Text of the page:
You are here


Designing fuel sampling methods that accurately and efficiently assesses fuel loads at relevant spatial scales requires knowledge of each sample method’s strengths and tradeoffs.

Few studies have evaluated sampling methods as to their effectiveness in estimating accurate fuel loadings across all surface fuel components. In this study, we will compare three sampling methods (planar intercept, microplot measurement, microplot photoload) for estimating eight surface fuel components (litter, duff, 1, 10, 100, 1000 hr, shrub, herb) using a duel approach where synthetic fuelbeds of known fuel loadings will be created for the fine woody fuels (1, 10, 100 hr) in the parking lot of the Missoula Fire Sciences Laboratory, and field sampling at various locations in western Montana, USA will be used to evaluate the all fuel components. For each of the eight fuels, we compare the relative differences in load values among techniques; and the differences in load between each method and a reference sample. We will also evaluate various sub-methods and sampling intensities within each of the three sampling methods. Totals from each method are rated for how much they deviate from totals for the reference in each fuel category. Results from this study will be used to guide fuel inventory and monitoring sampling designs to select the most appropriate techniques for each fuel component.


In this study, we explore how three sampling methods compare in their ability to assess downed woody debris loading and also how a different implementation of three techniques compare when sampling shrub, herb, litter, and duff load. These down woody techniques include: 1) microplot measurement, 2) photoload, and 3) planar intercept. The microplot methods will be used to assess shrub, herb, litter and duff. We evaluate various sampling intensities and sub-methods on their precision and accuracy. We evaluate each technique based on: (1) how its estimated loading compares to a reference sample; (2) how much time it requires to complete sampling; and (3) how much training is needed to implement it. Our goal is to provide a guide to the tradeoffs involved in using each of these fuel-load sampling techniques and provide suggestions for matching the appropriate sampling method to resource- and fire-management applications.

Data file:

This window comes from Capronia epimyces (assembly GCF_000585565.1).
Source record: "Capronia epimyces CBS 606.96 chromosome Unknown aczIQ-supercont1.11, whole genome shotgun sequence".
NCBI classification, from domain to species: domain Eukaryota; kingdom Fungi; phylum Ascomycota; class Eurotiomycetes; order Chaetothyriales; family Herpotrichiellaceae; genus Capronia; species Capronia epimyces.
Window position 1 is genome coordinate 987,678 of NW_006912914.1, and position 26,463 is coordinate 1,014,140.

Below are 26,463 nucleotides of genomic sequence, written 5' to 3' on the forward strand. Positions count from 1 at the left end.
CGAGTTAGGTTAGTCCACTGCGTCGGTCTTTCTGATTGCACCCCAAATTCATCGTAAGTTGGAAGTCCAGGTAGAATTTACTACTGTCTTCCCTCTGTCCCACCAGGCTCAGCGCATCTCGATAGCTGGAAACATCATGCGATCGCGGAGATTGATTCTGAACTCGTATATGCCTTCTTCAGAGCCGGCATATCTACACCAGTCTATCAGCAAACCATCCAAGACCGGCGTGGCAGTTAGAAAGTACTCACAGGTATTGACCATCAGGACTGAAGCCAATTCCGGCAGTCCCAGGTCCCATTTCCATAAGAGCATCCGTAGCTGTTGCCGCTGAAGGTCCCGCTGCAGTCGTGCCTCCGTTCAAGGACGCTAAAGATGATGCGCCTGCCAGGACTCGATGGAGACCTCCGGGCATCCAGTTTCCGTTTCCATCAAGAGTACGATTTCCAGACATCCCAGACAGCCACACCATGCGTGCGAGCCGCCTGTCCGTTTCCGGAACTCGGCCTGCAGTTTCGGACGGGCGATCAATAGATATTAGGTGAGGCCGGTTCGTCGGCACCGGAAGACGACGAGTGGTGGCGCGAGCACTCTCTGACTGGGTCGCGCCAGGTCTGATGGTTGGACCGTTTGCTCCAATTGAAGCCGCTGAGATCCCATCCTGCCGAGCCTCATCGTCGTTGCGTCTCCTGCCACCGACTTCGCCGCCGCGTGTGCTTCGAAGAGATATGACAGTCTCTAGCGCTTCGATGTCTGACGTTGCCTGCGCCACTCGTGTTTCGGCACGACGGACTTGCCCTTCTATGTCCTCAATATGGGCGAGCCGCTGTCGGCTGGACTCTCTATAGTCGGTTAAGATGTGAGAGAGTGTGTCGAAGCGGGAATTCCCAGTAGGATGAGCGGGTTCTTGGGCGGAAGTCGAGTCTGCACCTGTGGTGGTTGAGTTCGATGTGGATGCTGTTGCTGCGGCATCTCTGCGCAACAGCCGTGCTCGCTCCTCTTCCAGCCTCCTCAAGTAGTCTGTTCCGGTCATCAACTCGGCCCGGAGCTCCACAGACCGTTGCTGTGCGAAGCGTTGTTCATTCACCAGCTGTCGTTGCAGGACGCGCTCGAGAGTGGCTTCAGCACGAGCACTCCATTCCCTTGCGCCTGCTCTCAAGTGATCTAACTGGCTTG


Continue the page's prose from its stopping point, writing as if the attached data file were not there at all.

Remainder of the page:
For additional information, please download the STIX study plan.

Top photo: Researchers are pioneering new methods to accurately estimate coarse woody debris loadings in natural settings

Bottom photos: Researchers created an artificial fuel bed in the parking lot behind the Missoula Fire Sciences Laboratory to test sampling of woody fuels. Pictured are people measuring fuel properties using various methods to test the methods’ accuracy.

Photo: STIX project work
Photo: STIX project work
Modified: May 28, 2014

Select Publications & Products

Keane RE, Gray K (2013) Comparing three sampling techniques for estimating fine woody down dead biomass. International Journal of Wildland Fire 22 (8):1093-1107. doi: